Moving with Pets Internationally
Different countries have different regulations for animals. Travel should be planned well in advance to be sure to meet all of the health criteria, sometimes including specific vaccinations not required in your home country. Additionally, be aware of other policies, including periods of quarantine or special documents. The best way to find this information is through the country's consulate. While travelling, veterinarians recommend keeping your pet as comfortable as possible. Consider including a favorite blanket or toy. Be sure to have clear identification tags on both your pet and the carrier. Allow plenty of time in advance to deliver them to the appropriate loading station.
 
Moving with Birds
Moving with birds can be tricky, as they are very sensitive to temperature. When travelling by car, they should stay in the back seat, with their carriers belted in. Be sure to bring a tarp or painter's cloth place to under the cage or carrier. Most airlines allow birds to travel in the cabin. If the carrier is able to fit under a seat, they usually allow 1-2 small birds per passenger. Loud birds will not be allowed in the cabin, but can travel as accompanied baggage. Always have an avian harness on hand. International flights do not allow birds to travel in the cabin, so be sure that it gets used to the carrier prior to the trip. Include its favorite toys or comfort items to keep it as relaxed as possible.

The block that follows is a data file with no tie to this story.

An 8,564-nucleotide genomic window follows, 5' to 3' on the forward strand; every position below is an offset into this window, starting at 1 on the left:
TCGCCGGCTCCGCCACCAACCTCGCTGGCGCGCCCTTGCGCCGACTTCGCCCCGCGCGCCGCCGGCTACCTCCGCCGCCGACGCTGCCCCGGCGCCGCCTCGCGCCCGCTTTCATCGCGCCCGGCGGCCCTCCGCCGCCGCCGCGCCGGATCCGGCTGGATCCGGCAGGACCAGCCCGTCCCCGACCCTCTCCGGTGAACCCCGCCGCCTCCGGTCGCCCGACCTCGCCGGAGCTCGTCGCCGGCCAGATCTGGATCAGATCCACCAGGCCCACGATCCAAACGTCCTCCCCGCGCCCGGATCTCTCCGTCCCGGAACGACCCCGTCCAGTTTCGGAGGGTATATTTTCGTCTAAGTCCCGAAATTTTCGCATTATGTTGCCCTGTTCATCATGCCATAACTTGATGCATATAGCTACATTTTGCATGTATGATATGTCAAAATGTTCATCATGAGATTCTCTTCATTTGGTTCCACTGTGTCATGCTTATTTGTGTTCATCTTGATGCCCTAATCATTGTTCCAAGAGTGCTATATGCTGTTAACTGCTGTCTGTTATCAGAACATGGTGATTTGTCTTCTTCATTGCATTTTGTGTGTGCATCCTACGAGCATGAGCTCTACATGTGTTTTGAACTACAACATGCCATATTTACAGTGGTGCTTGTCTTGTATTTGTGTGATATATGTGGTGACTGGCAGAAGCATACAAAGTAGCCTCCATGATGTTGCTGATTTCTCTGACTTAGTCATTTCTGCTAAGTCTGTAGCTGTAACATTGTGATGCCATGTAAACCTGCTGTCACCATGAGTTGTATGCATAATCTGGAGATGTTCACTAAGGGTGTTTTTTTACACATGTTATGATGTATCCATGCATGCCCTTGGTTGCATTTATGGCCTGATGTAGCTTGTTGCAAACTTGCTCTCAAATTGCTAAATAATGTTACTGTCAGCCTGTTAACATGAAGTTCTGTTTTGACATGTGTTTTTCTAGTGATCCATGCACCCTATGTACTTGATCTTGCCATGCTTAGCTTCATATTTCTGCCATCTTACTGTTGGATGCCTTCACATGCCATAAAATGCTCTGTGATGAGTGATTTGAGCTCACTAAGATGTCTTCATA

Moving with Fish
While experts recommend a box with a Styrofoam liner for transport, it is okay to use an inexpensive Styrofoam ice chest. Be sure to get enough containers to fit the number of fish you need to move, as overcrowding can affect fish. Always line the fish transport box or Styrofoam cooler with a plastic trash bag to prevent leaks, and to protect the fish should the transport container be damaged.
 
Moving with Reptiles
Prior to your move, be sure to get a signed health certificate no more than 10 days before travelling. Know the rules of the state in regards to your reptile, and have the pet spend time in the carrier in advance. Travelling with reptiles can become complicated if not checked in advance. While it is possible to ship reptiles through the USPS, airlines will take most reptiles as cargo. Though it may be more expensive than shipping, it might be less stressful to you and your pet. Make sure that you properly label whatever carrier you use. Write live animal on the carrier with any specific instructions, and always include your contact information. Travelling by car is much less stressful for your pet. You can transport your pet in its usual cage or container, but be sure to remove any objects that could fall. Keep stops to a minimum so as not to disturb your pet. If the drive requires overnight stay, plan ahead and select lodging that accepts reptiles specifically, as some places may not consider them pets. Also consider a pet transportation company.